“AquAdvantage® Salmon...advanced hybrid salmon designed to grow faster.” Could you get a starker strapline for the commodification of fauna? As the challenges of feeding an exploding global population continue to grow, branded animals like these GM salmon produced by biotech company Aquabounty Technologies could be commonplace, but what about the dangers? GM salmon made headlines recently, with some fearing threats to wild stocks in the Atlantic if they were to escape.
Hybrid grouper on the other hand get almost no media attention, yet they potentially pose a far greater danger. Hybridization is big business in South East Asia, where aquaculture businesses are interbreeding valuable grouper species in a bid to create a fast growing super fish.
Live grouper are highly prized in Hong Kong, Mainland China, Taiwan and other parts of South East Asia. They crowd tanks in seafood restaurants and are ubiquitous at Chinese wedding banquets and other formal occasions, where tradition demands they are served. Grouper can sell for more than US$100 a kilo and very large or rare specimens for much more. The market is huge - in Hong Kong alone, a staggering 3.6 million grouper are consumed each year.
But demand has led to rampant overfishing across South East Asia’s Coral Triangle bioregion. Fishermen often use cyanide to stun fish, destroying coral reefs in the process. According to a recent University of Hong Kong study, one in ten grouper species face extinction if current trends aren’t arrested.
On the face of it, advanced aquaculture techniques offer a way of fulfilling market demand while reducing the pressure on wild populations. Grouper are nurtured first in hatcheries from cultivated eggs and then in coastal cages or sometimes factories on land. The goal of hybridization is to achieve the holy trinity of rapid growth rates, resilience and superior taste.
“Hybridization of grouper isn’t new,” says Geoffrey Muldoon, a marine biologist with the World Wildlife Fund (WWF) “In 1996 the University of Malaysia in Sabah, Borneo produced a giant grouper/tiger grouper, dubbed the Sabah Grouper specifically for live reef fish food markets in Hong Kong,” he explains. The hybrid was a huge success with consumers and a boom followed. “Fast forward almost two decades and the science of grouper hybridisation has exploded,” says Muldoon.
Cyanide is often used specifically for catching predator reef species grouper and napolean wrasse. Photo: James Morgan
Giant Grouper. Photo: Yuichi Handa
A holding facility in Bali for grouper serving the live reef fish for food trade in Hong Kong. Photo: James Morgan
The fishes are collected in floating cages with cooperatives of fishermen delivering them and a boat picks up. Photo: James Morgan
Live grouper are everywhere in mainland china, in restaurant tanks ready to be selected by diners freshly caught as far as they're concerned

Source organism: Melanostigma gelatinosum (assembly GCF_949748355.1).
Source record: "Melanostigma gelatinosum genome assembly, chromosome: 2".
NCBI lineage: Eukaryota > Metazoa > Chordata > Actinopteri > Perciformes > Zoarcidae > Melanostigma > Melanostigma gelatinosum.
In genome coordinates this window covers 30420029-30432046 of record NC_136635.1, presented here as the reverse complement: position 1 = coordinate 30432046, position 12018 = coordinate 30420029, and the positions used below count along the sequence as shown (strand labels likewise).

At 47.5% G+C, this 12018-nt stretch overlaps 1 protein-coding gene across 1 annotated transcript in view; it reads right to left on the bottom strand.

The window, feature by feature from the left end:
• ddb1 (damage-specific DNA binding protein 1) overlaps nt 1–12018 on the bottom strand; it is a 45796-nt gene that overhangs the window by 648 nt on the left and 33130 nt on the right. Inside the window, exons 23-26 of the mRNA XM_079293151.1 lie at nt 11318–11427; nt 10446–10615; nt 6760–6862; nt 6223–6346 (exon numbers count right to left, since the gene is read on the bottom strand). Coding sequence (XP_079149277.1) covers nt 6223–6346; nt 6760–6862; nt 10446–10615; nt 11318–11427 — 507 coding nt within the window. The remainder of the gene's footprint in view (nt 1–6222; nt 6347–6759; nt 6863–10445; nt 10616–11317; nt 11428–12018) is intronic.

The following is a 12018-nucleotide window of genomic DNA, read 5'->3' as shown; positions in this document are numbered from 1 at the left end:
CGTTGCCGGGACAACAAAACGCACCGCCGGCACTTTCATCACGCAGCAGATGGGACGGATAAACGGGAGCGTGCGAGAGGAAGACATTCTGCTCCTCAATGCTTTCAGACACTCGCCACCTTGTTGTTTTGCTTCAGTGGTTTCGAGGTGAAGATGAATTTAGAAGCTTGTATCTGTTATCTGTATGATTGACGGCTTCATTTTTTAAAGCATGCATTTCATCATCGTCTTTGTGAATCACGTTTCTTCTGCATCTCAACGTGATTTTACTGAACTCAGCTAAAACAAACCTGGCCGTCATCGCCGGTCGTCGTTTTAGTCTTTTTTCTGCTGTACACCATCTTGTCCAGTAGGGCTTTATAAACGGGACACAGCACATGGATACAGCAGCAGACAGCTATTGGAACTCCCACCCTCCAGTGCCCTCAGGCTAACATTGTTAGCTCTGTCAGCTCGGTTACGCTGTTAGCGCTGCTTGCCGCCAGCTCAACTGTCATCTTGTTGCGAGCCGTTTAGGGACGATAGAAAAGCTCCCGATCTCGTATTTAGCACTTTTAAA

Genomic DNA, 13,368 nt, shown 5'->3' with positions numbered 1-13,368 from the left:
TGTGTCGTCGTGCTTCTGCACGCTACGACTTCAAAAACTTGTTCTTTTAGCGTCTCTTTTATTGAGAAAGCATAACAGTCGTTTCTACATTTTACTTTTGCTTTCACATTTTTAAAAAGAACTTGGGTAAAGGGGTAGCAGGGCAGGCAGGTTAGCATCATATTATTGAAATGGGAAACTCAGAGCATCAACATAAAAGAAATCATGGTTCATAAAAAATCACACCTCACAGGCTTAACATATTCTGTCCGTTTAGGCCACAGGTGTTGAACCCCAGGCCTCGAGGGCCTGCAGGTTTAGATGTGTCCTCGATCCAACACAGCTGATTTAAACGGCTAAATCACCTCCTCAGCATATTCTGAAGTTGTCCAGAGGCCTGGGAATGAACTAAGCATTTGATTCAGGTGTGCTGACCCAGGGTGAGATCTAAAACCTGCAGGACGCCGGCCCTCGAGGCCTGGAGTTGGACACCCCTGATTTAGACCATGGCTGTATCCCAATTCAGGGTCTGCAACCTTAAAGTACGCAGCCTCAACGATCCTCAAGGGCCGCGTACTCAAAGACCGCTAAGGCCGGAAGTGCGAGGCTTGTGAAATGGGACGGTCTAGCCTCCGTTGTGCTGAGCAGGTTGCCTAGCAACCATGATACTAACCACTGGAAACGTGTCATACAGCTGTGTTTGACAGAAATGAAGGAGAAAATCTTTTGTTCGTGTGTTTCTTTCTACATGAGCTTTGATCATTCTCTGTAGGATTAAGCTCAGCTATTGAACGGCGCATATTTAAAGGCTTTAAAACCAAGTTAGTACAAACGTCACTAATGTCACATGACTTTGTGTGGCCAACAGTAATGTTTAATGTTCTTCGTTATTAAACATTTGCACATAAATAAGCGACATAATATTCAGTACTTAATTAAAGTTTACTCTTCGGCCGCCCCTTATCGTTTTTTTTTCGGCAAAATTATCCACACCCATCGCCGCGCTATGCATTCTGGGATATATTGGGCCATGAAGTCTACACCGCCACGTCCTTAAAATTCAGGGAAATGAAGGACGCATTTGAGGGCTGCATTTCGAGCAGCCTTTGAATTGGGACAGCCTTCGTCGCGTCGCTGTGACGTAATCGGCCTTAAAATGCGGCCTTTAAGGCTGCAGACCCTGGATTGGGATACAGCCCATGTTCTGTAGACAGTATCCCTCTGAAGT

Grouper served at a restaurant in Hong Kong. It's a ubiquitous dish at banquets and formal events, deeply ingrained in the culture. Photo: James Morgan
In the early days, scientists only experimented with cross breeding natural grouper species. But then researchers in Taiwan went a step further. They began breeding hybrids with naturals and then different hybrids with each other. According to Irwin Wong, a live fish trader in Sabah, at last count, there were at least 12 new hybrid grouper variants and research is continuing in what has become a race to create a super grouper.
GM salmon are farmed inland, making escape relatively unlikely. But grouper are often kept in cages at sea.. “The fact is, hybrids may already have escaped,” says Wong. “If there’s a storm, fish often get free.” His fear is that two hybrids will breed in the wild. “If that happened, the effects on the ecosystem could be devastating.”
Grouper are hermaphrodites – or monandric protogynous hermaphrodites to give them their full title. Early in their growth cycle they are females, but in adulthood they can change into males. No one knows the precise trigger for this transformation, though size, age and environmental factors all play a part. Hybrid groupers in captivity are all female – but in the wild they could easily change sex, according to Wong. Which brings up the possibility of a sort of “X-Grouper” wreaking havoc with the food chain.
The current scientific consensus is that hybrid grouper are infertile – but since their reproductive cycle is still not fully understood, this is far from fact. At an Intergovernmental Forum of the six Coral Triangle countries in early 2013, experts agreed that “the hybridization of grouper has reached an alarming level, that escapes pose an as yet unknown risk to local wild populations and that this issue needs to be addressed as a matter of urgency.”
Experts are meeting again to discuss the issue at the world’s first World Coral Reef Conference in Indonesia on 16 May.
The live reef fish for food trade is a notoriously under regulated industry. It’s also highly lucrative - worth as much as US$1 billion annually. But consumption tends to follow a boom and bust cycle. Once the Sabah Grouper became readily available its per kilo value dropped dramatically. “The pursuit of a faster growing hybrid species is understandable, but there is little evidence to suggest patterns of consumer demand truly merit more efforts on hybridisation,” says Muldoon. He believes the industry needs to self-regulate for hybridisation to become viable. More research on both the science and the market for groupers is desperately needed – but criminal elements and an industry wide culture of secrecy makes this difficult.
In the meantime, the possibility of a “Frankenfish” wreaking havoc across reef ecosystems in the Coral Triangle is a real and growing danger.